British Prime Minister Theresa May's Conservative party fared better than expected in local elections in England, results on Friday showed, in her first test since losing her parliamentary majority last year.
The party held on to key London councils despite a big push by the main opposition Labour party, which failed to live up to its own hype.
It also scored highly in areas that voted in favour of Brexit in a 2016 referendum, while losing some ground in more pro-EU heartlands.
The UK Independence Party (UKIP), which has seen its support collapse since the 2016 vote for Brexit, was all but wiped out, while the pro-European Liberal Democrat party made gains.
Labour's leftist leader Jeremy Corbyn had sought to build on momentum from last year's general election, when an unexpected surge for his party deprived May of her majority.
But Labour admitted "mixed" results despite a difficult week for May, who was plagued once again by cabinet divisions over Brexit as well as a row over immigration that toppled one of her top ministers.
"We've done better than expected," Conservative party chairman Brandon Lewis told Sky News.
"We have seen Labour -- who thought they would be sweeping the board in London -- thus far not gaining a single council in London."
The Conservatives appeared to have benefited from the collapse of UKIP, which was instrumental in the Brexit vote but has since lost its way.
UKIP general secretary Paul Oakley denied his party was all but over, bizarrely comparing it to the Black Death plague which wiped out as much as a third of Europe's population in the 14th century.
"Think of the Black Death in the Middle Ages. It comes along and it causes disruption and then it goes dormant, and that's exactly what we are going to do," he told BBC radio.
"Our time isn't finished because Brexit is being betrayed."
On a victory tour in London, May said Labour "threw everything at it, but they failed", while adding: "We won't take anything for granted."
Labour's goal to win Conservative strongholds in London like Wandsworth or Westminster was always going to be hard, and it did gain seats.
Its failure to take Barnet, a northern suburb with a large Jewish population that was Labour's top target in the capital, is likely to be more heavily scrutinised in the context of an ongoing row over anti-Semitism in the party.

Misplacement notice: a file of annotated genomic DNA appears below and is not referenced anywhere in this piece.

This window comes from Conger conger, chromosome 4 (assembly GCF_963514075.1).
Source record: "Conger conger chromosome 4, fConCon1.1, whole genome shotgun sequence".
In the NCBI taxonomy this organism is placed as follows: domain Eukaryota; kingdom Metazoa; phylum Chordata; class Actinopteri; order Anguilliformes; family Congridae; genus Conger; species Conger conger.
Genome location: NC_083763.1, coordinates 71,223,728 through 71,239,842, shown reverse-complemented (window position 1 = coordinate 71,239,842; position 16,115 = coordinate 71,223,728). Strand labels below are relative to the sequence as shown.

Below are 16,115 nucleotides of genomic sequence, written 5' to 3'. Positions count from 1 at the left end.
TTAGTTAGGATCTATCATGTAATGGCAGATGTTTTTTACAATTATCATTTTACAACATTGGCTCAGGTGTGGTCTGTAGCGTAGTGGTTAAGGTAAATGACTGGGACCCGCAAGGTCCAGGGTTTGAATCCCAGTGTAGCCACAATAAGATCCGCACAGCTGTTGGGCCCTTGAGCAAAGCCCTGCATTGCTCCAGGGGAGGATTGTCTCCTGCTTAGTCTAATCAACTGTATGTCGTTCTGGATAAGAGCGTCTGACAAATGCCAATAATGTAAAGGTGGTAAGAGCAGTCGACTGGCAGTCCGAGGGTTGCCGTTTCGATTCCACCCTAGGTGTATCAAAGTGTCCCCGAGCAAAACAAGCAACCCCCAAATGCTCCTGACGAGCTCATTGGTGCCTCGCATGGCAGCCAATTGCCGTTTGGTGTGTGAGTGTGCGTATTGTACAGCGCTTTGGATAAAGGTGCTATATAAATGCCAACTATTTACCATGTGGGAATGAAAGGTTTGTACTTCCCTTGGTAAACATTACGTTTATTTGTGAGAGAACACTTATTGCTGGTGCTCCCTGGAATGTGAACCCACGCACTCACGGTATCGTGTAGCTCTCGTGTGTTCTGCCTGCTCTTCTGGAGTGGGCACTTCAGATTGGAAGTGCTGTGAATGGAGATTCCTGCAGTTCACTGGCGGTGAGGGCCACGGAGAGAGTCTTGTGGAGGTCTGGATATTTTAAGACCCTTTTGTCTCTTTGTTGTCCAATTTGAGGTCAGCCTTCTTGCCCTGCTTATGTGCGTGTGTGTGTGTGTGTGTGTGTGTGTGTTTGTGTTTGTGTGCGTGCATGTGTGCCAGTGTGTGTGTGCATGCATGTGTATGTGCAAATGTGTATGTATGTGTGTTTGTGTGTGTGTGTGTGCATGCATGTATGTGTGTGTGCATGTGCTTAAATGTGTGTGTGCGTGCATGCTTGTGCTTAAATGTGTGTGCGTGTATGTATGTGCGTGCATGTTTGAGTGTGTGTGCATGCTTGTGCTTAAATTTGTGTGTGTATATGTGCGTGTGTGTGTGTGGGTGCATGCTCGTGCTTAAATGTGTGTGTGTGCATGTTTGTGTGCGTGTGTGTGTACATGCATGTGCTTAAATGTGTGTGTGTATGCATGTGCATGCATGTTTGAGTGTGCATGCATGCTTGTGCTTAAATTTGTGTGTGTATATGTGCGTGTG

"I think there are lots of voters, Jewish people in London, who don't feel comfortable voting Labour," London's Labour mayor Sadiq Khan told the BBC.
Corbyn said he had secured a "solid set of results".
"Labour has won even more council seats than at our high watermark of 2014 and we are on course to secure our best results in London since 1971," he said.
Two Labour victories stood out: Labour lawmaker Dan Jarvis also won a mayoral election in Sheffield in northern England, while the party retained control of Birmingham council in central England.
But Matt Singh of Number Cruncher Politics noted: "Opposition parties are supposed to do well in mid-term contests, and these aren't the results of one that's about to storm the next general election."
The Conservatives held Kensington and Chelsea, where they had faced severe criticism over last year's devastating Grenfell Tower fire that killed 71 people, but with a smaller majority.
However, they lost the southwestern city of Plymouth to Labour and lost control of Trafford, its flagship council in northern England.
Foreign Secretary Boris Johnson pointed to the party's success in Brexit-voting areas, remarking that Corbyn's promise to keep Britain in the EU customs union "means he is not trusted to deliver Brexit".
The Conservatives also lost the strongly anti-Brexit London borough of Richmond upon Thames to the Liberal Democrats, which had courted EU citizens' votes.
The Lib Dems also won nearby Kingston-upon-Thames from the Conservatives.
Lib Dem leader Vince Cable, whose party has struggled in recent years after losing support for going into government with the Conservatives, said: "We are very much on the way back."